The goal of the JavaBeans APIs was to define a software component model for Java, so that third party Independent Software Vendors (ISVs) could create and ship Java components that can be composed together into applications by end users.

The promise behind JavaBeans was to revolutionize software development allowing the non-programmers (possibly even PHBs) to develop a spectrum of applications that previously would have been programmers’ domain – just as spreadsheets allowed in the 80-ies. Although Sun has succeeded in creating a specification that could fulfill this purpose, it has yet to gain widespread acceptance, as the only Interactive Development Environment (IDE) supporting Visual Programming is IBM’s Visual Age for Java (and even it lacks certain features that are crucial to allow true visual development).

Therefore, JavaBeans are mostly interesting to the enterprise developer in a sense that they are a more modular way of code reuse than code libraries. It may be a very good idea to always search for a JavaBean to reuse before writing a generic component and always package a generic component as a JavaBean, if time permits. In addition, certain other Java technologies, such as JSPs integrate well with JavaBeans.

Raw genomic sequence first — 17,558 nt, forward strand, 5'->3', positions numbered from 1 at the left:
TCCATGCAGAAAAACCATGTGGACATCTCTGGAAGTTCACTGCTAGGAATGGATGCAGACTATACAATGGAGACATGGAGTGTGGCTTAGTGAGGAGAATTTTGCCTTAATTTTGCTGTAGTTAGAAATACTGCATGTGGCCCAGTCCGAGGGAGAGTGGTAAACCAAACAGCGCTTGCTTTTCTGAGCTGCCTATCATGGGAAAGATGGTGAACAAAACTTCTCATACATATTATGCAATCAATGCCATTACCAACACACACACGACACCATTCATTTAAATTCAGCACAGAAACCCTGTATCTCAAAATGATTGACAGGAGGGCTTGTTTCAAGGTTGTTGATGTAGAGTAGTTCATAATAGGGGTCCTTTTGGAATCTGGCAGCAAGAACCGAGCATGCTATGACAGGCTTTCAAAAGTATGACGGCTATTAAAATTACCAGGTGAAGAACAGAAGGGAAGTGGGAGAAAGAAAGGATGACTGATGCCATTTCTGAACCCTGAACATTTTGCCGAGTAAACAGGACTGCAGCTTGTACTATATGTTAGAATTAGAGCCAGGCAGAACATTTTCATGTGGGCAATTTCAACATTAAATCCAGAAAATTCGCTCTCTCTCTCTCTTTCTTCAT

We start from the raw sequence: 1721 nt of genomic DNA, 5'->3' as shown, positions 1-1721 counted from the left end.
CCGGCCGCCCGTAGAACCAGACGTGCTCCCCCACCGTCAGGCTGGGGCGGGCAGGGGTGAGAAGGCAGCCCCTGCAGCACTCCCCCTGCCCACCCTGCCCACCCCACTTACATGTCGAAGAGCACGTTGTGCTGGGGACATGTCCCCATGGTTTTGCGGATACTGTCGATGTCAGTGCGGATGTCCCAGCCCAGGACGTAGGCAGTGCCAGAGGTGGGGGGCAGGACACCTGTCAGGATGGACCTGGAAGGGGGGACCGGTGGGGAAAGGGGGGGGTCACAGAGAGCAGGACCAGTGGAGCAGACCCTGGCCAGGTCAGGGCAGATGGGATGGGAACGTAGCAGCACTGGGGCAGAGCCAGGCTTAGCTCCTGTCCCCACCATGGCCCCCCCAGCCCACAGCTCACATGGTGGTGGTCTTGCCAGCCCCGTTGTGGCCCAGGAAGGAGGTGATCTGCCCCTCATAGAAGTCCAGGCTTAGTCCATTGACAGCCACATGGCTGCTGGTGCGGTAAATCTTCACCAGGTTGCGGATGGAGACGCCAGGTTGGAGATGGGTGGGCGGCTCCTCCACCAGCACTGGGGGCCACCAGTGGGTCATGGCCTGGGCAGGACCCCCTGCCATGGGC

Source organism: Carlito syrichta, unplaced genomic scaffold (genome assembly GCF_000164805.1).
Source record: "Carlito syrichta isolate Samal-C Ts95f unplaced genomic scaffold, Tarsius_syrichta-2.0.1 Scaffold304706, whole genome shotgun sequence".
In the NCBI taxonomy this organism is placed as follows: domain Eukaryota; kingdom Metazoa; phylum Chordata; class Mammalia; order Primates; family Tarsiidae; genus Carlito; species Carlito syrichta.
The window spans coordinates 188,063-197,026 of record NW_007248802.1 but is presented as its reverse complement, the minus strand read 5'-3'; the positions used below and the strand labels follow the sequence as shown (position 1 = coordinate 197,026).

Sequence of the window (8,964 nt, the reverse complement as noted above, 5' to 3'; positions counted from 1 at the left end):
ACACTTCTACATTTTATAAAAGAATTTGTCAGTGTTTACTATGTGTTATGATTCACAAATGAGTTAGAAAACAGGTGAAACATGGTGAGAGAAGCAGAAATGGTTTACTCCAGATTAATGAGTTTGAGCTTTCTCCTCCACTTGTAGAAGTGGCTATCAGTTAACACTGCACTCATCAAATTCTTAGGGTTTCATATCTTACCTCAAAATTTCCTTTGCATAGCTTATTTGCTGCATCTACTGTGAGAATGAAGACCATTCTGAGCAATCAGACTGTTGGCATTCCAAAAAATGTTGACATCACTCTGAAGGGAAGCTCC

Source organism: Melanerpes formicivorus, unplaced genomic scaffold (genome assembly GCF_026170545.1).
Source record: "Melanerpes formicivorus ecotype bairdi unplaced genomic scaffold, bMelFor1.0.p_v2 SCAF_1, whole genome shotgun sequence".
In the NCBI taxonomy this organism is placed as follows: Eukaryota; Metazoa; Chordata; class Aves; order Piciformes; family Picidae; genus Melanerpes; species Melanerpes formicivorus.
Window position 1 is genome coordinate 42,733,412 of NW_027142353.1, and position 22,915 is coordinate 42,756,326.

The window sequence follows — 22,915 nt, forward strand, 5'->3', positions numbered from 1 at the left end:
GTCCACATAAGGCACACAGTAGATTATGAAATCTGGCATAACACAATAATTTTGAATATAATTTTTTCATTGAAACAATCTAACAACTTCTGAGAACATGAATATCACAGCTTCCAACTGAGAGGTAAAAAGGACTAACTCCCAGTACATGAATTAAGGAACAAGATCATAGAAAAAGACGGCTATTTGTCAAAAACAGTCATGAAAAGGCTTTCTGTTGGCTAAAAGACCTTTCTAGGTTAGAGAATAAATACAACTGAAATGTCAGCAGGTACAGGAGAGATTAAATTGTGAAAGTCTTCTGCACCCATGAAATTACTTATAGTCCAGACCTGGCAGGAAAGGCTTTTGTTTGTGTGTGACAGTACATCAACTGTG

There is a range of different kinds of JavaBeans components:
a. Some JavaBean components are used as building blocks in composing applications. Therefore, a user may be using some kind of builder tool to connect together and customize a set of JavaBean components to act as an application. Thus, for example, an AWT button would be a Bean.
b. Some JavaBean components will be more like regular applications, which may then be composed together into compound documents. So, a spreadsheet Bean might be embedded inside a Web page.

These two aspects overlap. For example, a spreadsheet might live within a composite application as well as within a more normal compound document. So there is more of a continuum than a sharp cutoff between “composite applications” and “compound documents”.

Although Sun’s JavaBeans specification defines a Java Bean as “a reusable software component that can be manipulated visually in a builder tool”, from the technical standpoint a JavaBean is just a Java class (possibly, accompanied with editor and bean information classes) that follows certain guidelines.

Individual Java Beans vary in the functionality they support, but the typical unifying features that distinguish a Java Bean are:
- Support for “introspection” so that a builder tool can analyze how a bean works.
- Support for “customization” so that when using an application builder a user can customize the appearance and behavior of a bean.
- Support for “events” as a simple communication metaphor than can be used to connect beans.
- Support for “properties”, both for customization and for programmatic use.
- Support for persistence, so that a bean can be customized in an application builder and then have its customized state saved away and reloaded later.

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